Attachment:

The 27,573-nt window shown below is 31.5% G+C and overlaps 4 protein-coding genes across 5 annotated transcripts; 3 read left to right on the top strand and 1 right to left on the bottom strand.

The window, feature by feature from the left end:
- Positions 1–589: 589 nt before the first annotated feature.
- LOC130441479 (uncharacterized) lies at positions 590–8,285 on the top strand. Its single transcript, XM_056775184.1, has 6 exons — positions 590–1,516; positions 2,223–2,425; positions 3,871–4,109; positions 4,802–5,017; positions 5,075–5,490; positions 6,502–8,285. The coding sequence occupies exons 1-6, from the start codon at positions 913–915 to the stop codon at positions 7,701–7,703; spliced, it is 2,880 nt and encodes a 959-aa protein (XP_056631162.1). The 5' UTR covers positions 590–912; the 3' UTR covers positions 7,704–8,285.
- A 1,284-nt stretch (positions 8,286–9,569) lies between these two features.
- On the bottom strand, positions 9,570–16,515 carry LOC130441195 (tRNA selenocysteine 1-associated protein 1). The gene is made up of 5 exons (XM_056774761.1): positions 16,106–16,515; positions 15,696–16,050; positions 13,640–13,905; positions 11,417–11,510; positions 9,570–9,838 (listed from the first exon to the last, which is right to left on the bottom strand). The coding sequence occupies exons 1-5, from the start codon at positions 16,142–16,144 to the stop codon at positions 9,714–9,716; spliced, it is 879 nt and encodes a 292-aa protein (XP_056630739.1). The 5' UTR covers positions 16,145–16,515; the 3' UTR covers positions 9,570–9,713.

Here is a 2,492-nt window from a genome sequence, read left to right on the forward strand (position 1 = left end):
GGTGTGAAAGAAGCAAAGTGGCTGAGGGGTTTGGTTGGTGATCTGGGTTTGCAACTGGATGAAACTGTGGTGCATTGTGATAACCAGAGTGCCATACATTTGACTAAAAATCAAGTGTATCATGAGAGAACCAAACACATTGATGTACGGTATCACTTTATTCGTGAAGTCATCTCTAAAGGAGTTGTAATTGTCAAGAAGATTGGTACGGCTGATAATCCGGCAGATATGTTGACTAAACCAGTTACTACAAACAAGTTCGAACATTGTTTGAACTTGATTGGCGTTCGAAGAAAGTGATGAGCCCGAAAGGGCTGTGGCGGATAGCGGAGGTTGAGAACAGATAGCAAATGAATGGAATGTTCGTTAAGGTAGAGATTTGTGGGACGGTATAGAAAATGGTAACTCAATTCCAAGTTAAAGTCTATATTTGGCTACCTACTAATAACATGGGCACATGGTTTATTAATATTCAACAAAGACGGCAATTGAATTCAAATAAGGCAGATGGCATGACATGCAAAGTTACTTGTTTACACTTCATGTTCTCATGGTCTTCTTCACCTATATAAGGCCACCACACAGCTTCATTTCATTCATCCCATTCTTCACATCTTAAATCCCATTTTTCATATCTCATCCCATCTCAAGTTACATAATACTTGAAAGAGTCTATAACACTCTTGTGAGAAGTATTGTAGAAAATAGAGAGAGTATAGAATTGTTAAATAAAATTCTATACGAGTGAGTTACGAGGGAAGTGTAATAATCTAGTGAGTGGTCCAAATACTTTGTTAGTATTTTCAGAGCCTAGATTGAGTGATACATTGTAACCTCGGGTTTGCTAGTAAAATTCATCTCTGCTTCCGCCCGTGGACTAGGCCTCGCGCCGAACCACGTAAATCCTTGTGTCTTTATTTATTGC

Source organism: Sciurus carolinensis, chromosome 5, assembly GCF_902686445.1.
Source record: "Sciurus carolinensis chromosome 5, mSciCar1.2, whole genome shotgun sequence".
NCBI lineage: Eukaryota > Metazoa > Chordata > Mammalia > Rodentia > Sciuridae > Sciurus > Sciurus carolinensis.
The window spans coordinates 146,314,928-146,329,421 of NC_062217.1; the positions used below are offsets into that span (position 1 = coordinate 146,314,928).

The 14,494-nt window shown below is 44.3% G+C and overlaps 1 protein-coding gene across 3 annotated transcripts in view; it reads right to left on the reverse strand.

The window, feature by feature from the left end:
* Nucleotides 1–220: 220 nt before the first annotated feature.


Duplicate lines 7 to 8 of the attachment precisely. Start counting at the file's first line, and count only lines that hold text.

Here is a 2,492-nt window from a genome sequence, read left to right on the forward strand (position 1 = left end):
GGTGTGAAAGAAGCAAAGTGGCTGAGGGGTTTGGTTGGTGATCTGGGTTTGCAACTGGATGAAACTGTGGTGCATTGTGATAACCAGAGTGCCATACATTTGACTAAAAATCAAGTGTATCATGAGAGAACCAAACACATTGATGTACGGTATCACTTTATTCGTGAAGTCATCTCTAAAGGAGTTGTAATTGTCAAGAAGATTGGTACGGCTGATAATCCGGCAGATATGTTGACTAAACCAGTTACTACAAACAAGTTCGAACATTGTTTGAACTTGATTGGCGTTCGAAGAAAGTGATGAGCCCGAAAGGGCTGTGGCGGATAGCGGAGGTTGAGAACAGATAGCAAATGAATGGAATGTTCGTTAAGGTAGAGATTTGTGGGACGGTATAGAAAATGGTAACTCAATTCCAAGTTAAAGTCTATATTTGGCTACCTACTAATAACATGGGCACATGGTTTATTAATATTCAACAAAGACGGCAATTGAATTCAAATAAGGCAGATGGCATGACATGCAAAGTTACTTGTTTACACTTCATGTTCTCATGGTCTTCTTCACCTATATAAGGCCACCACACAGCTTCATTTCATTCATCCCATTCTTCACATCTTAAATCCCATTTTTCATATCTCATCCCATCTCAAGTTACATAATACTTGAAAGAGTCTATAACACTCTTGTGAGAAGTATTGTAGAAAATAGAGAGAGTATAGAATTGTTAAATAAAATTCTATACGAGTGAGTTACGAGGGAAGTGTAATAATCTAGTGAGTGGTCCAAATACTTTGTTAGTATTTTCAGAGCCTAGATTGAGTGATACATTGTAACCTCGGGTTTGCTAGTAAAATTCATCTCTGCTTCCGCCCGTGGACTAGGCCTCGCGCCGAACCACGTAAATCCTTGTGTCTTTATTTATTGC